It's easy to assume that a well-recognised brand like Valentino would already part of a fashion conglomerate—it's not. Well, at least not quite. The Italian couture house is owned by Qatari investment fund Mayhoola—backed by the Qatari royal family—since its acquisition in 2012. The group also owns Balmain as well as Italian menswear brand Pal Zileri.
Kering Group is about to change that. The French fashion conglomerate has made an announcement to acquire a 30 per cent shareholding stake of Valentino for EUR1.7 billion. The deal also includes an option for 100 per cent ownership of Valentino that's valid by 2028. While that's still quite a long way to go (should Kering decide to hold out to the very last minute) the potential for the group to exercise that option seems likely.
Valentino reported a revenue of EUR1.42 billion for 2022, a 10 per cent increase from the year before. That may not be much as compared to Kering-owned luxury houses, but it's a significant increase as compared to top-earner Gucci's revenue bump for the same period. Gucci reported an 8 per cent increase in revenue for 2022, while Saint Laurent and Bottega Veneta each experienced double-digit percentage growth.
Fully acquiring Valentino could help Kering tap into its couture-buying clientele. But more than that, a Kering-backed Valentino could signal a different future for the couture house.
Valentino's strength lies in its dreamy couture creations. It's the bedrock of the house that informs its other lines. And while the aspirational messaging is clear and undoubtedly beautiful, it often doesn't translate as efficiently across the more relatively affordable ready-to-wear creations. Kering's involvement could help strengthen Valentino's messaging and ensure a more intentional consistency across every facet of the house's overall universe and (hopefully) without impeding the awe-inspiring creativity of its haute couture.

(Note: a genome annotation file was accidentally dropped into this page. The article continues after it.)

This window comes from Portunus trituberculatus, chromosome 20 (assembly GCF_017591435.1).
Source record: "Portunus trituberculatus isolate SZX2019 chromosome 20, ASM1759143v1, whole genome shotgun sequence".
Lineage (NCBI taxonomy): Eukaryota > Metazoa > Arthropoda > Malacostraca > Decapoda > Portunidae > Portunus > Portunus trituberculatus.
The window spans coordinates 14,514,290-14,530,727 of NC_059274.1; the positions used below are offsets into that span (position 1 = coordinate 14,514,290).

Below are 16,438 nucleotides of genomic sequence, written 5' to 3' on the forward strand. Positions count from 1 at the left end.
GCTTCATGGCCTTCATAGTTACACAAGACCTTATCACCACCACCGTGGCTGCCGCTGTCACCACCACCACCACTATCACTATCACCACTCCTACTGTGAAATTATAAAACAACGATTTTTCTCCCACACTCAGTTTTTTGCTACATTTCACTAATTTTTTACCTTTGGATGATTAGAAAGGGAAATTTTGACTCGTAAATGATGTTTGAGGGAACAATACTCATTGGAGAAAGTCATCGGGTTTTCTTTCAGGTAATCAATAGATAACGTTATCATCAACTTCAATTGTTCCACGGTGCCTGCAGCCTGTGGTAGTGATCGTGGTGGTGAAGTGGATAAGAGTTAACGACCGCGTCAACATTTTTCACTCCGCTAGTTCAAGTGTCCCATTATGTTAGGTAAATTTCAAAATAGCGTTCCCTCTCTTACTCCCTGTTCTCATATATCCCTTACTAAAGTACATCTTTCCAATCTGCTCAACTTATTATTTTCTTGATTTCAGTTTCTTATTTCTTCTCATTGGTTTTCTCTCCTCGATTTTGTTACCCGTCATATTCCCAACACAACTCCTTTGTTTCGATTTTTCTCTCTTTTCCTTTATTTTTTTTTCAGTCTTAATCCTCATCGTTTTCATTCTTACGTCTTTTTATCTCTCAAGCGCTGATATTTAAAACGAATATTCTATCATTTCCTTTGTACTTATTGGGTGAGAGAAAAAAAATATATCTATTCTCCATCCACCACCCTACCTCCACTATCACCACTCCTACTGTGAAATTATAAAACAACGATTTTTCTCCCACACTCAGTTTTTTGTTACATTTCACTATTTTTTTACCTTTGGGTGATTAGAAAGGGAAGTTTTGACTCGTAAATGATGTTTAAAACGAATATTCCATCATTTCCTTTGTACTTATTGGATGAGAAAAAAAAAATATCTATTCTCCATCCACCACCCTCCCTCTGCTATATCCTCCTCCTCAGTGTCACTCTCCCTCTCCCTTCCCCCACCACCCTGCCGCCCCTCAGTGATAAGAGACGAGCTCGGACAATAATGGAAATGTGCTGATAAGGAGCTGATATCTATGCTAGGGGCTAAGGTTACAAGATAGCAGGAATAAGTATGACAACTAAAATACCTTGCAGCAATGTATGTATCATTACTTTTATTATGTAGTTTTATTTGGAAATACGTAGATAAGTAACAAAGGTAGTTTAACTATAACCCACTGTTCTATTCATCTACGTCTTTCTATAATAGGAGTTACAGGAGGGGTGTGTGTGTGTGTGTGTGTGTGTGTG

It's not that Valentino is a stranger to collaborations—remember the one with Birkenstocks and Undercover in 2019?—but rather, it hasn't really capitalised on it much. Not being involved in many collaborations isn't a bad thing either but being part of a group like Kering, a bit more may be in store. Kering-owned brands Gucci and Balenciaga are big on collaborations—they've even partnered up in 2021 for an unprecedented two-prong series—and Valentino could probably do the same.
We're not expecting a random Disney-led collaboration either. Kering doesn't seem to be one to force an unlikely collaboration, finding partnerships that align with a brand's aesthetic such as Balenciaga with Crocs, and Saint Laurent's many artistic-led collaborations outside of fashion.
Kering Group has its own eyewear division that manufactures eyewear for its luxury houses as well as those outside of its umbrella of brands. Valentino is currently in a 10-year agreement with Switzerland-based Akoni Group that's slated to end in July 2032. Being part of Kering could see Valentino's eyewear manufacturing move in-house with a more focused narrative that seeks to strengthen the overall messaging of the house.
This may not be ideal but seeing how Kering—and counterpart LVMH—tends to operate, there could be a potential change in the creative director seat eventually. But hopefully, this ranks low in Kering's priority when it comes to making Valentino a force to be reckoned with.